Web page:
Accessibility links

Breaking News

Rice, In Baghdad, Says Troops Deal Close

U.S. Secretary of State Condoleezza Rice (left) meets with Iraq's Prime Minister Nuri al-Maliki (right), aided by a translator, on a surprise visit to Baghdad.
BAGHDAD -- The United States and Iraq are close to a deal extending the presence of U.S. troops beyond 2008, but any timetable for their withdrawal must be "feasible," U.S. Secretary of State Condoleezza Rice said.

Rice, in Baghdad on an unannounced visit, denied reports that the deal had already been reached but said it was close and she was hoping to iron out any remaining questions with Prime Minister Nuri al-Maliki.

Iraqi Foreign Minister Hoshiyar Zebari also said the deal was "very close" and would include "time horizons" for U.S. withdrawal. He stressed that the agreement would be temporary. But neither side would confirm any specific details.

"We'll have agreement when we have agreement. So all of those stories in the newspapers about what the agreement says probably ought to be disregarded until we have an agreement," Rice told a news conference alongside Zebari.

'Not Until The Job Is Done'

The White House said the United States hoped an agreement would be reached soon, spokesman Gordon Johndroe said.

"The president and every American wants to see American troops come home, but not until the job is done and there is more security, more political progress, and more economic progress inside Iraq," he said in Crawford, Texas.

Anti-American cleric Muqtada al-Sadr denounced the pact and said Washington was trying to twist Baghdad's arm to sign it.

The long-awaited pact will allow U.S. forces to stay in Iraq beyond the end of this year, when a UN Security Council mandate enacted after the U.S.-led invasion in 2003 expires.

Replacing the UN mandate with a formal U.S.-Iraqi pact is seen as a milestone in Iraq's emergence as a sovereign state, giving Baghdad direct say over the presence of foreign troops on its soil for the first time since the fall of Saddam Hussein.

But the deal's terms are politically sensitive in both countries, with al-Maliki determined to show that the 144,000 U.S. troops will not stay longer than needed, and U.S. President George W. Bush keen to avoid a firm schedule for them to leave.

"We are continuing to work to make sure that any timelines that are in the agreement really do reflect what we believe can be done, what's feasible," Rice told reporters earlier.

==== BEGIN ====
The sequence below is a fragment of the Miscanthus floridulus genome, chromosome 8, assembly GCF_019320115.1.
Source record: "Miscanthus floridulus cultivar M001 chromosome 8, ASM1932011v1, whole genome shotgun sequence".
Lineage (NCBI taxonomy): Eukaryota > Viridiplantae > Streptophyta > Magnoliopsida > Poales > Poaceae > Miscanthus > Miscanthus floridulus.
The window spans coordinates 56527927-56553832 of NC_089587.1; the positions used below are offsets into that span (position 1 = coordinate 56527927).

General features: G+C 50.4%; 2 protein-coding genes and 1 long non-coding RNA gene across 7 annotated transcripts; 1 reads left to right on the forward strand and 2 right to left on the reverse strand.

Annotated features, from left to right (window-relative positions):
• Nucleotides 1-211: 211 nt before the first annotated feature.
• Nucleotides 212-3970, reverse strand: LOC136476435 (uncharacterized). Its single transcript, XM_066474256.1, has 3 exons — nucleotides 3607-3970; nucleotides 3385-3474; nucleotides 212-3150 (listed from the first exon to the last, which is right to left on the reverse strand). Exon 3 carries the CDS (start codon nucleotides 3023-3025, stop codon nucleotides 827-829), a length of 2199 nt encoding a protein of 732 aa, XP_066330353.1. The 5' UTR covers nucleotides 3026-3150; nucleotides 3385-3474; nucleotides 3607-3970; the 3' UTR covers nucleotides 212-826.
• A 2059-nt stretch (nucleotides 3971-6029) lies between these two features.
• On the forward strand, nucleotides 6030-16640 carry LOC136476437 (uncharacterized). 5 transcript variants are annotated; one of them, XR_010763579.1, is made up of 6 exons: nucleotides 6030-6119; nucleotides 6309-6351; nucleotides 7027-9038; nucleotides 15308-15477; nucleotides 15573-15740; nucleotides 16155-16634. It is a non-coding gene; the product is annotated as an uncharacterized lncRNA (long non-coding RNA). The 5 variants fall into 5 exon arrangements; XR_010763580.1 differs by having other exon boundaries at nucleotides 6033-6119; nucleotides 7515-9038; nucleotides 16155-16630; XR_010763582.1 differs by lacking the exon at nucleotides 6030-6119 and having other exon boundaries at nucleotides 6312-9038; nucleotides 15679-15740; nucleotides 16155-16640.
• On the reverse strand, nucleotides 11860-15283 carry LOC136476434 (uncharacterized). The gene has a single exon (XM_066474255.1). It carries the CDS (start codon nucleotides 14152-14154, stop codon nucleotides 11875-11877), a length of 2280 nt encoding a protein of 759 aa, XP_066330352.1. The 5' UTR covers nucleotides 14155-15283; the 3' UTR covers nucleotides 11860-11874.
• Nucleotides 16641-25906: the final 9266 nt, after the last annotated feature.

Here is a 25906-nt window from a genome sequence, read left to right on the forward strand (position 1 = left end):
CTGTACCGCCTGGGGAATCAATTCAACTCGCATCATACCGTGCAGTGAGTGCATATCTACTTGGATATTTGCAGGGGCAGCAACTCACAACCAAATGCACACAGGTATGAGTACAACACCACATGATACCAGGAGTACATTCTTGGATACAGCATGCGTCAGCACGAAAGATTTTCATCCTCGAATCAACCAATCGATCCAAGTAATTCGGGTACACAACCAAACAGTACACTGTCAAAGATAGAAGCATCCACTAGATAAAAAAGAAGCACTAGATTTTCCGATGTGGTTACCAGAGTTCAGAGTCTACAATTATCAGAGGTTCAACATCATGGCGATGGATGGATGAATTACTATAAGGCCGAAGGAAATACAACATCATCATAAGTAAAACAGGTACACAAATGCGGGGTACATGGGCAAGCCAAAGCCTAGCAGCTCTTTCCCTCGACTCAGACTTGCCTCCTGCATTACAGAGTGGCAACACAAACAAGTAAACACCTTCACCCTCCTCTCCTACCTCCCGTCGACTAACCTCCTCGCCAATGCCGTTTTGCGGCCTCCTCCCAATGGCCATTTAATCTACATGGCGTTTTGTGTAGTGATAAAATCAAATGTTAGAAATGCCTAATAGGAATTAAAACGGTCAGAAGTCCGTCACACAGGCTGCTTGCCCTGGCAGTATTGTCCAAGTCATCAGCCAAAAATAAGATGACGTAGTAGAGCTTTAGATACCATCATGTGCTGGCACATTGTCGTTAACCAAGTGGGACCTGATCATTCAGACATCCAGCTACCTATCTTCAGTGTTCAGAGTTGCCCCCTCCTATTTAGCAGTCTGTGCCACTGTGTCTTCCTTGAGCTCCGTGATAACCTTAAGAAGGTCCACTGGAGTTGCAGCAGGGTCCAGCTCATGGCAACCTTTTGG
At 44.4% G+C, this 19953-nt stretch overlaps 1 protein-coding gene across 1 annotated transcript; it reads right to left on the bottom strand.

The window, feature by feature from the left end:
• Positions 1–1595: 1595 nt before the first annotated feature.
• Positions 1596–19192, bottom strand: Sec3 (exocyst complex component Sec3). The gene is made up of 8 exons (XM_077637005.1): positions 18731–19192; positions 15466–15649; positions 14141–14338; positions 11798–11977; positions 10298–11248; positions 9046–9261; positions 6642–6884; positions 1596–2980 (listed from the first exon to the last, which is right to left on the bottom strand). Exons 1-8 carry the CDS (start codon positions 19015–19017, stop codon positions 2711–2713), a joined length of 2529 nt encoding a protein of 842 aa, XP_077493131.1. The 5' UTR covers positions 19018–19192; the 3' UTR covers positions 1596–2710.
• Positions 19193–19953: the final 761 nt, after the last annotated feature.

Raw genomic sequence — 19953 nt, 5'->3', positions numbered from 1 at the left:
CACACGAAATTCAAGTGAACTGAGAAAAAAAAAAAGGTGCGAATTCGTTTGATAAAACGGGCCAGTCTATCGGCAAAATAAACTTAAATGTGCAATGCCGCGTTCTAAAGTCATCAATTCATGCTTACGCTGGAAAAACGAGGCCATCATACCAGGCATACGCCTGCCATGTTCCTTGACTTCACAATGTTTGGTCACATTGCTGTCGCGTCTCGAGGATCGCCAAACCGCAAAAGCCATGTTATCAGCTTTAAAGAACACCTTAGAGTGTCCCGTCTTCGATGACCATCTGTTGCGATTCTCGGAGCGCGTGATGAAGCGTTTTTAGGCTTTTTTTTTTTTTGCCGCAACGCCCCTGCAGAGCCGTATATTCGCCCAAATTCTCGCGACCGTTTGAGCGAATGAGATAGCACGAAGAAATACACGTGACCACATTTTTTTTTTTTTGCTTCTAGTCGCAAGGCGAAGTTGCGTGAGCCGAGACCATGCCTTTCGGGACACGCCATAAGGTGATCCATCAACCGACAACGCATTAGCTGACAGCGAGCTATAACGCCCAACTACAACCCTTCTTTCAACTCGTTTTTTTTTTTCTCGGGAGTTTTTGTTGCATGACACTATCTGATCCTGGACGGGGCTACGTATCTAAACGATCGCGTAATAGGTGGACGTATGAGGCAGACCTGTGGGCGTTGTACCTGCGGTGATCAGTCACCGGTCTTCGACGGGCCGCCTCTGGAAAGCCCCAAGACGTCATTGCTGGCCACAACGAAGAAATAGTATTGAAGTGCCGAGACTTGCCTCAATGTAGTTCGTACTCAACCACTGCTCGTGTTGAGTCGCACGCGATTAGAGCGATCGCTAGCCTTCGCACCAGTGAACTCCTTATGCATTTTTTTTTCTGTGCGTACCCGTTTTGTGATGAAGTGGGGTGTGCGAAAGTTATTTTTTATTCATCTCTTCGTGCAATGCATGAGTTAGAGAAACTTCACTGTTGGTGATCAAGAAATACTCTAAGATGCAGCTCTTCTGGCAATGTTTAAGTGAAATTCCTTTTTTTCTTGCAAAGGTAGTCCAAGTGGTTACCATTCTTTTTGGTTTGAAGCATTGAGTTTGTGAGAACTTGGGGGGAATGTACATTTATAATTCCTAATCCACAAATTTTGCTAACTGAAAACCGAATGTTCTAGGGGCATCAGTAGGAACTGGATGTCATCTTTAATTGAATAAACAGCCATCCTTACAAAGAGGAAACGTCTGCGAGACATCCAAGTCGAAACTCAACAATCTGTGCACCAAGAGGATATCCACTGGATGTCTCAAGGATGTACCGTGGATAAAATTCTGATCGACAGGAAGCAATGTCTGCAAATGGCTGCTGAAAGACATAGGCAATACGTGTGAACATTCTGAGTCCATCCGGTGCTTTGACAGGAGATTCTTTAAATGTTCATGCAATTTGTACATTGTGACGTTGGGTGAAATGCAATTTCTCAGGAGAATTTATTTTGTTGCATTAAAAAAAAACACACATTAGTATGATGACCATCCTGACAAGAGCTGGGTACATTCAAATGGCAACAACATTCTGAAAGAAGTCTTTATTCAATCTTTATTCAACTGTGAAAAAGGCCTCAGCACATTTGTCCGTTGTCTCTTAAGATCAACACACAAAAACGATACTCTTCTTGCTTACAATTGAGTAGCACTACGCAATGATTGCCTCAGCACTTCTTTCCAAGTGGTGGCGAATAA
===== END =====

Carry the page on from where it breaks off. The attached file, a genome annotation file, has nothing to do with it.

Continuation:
Withdraw Troops By 2010 Or 2011

Iraqi officials have said they would like to see U.S. forces cease routine patrols on Iraqi streets by the middle of next year and withdraw all combat troops by 2010 or 2011. But it is not clear how explicit such language would be in the agreement.

Iraq's chief negotiator Mohammed al-Haj Hamoud told Reuters on August 20 that a draft of the agreement was complete and would be presented to Iraqi political leaders to approve and send to parliament. He said the draft did not include withdrawal dates.

Other issues to be tackled include immunity for U.S. troops from Iraqi law and the status of the 21,000 prisoners held in Iraq by American forces.

Al-Sadr denounced both Rice's visit and the pact.

"Today, Condoleezza Rice, the occupation foreign secretary, arrived in Iraq to try to put pressure on the government of Iraq to accept terms dictated by the occupation to sign this ominous treaty," said a statement read out by al-Sadr political adviser Liwa Smeism at the cleric's office in Najaf.

A commitment to withdraw combat troops in 2010 would resemble the plan offered by U.S. Democratic presidential candidate Barack Obama, who wants them out by mid-2010.

The Bush administration and Republican candidate John McCain say troop reductions are likely but they do not want to commit to a firm timetable. The administration began speaking in July of "time horizons" and "aspirational goals" for withdrawal.

Rice said she would also discuss Iraq's failure to enact an election law to allow provincial polls due on October 1 to take place on time.

The election law was held up in parliament because of a dispute between Kurds and other groups over how to run the oil-rich northern city of Kirkuk, despite strong U.S. pressure for Iraqi politicians to reach a deal.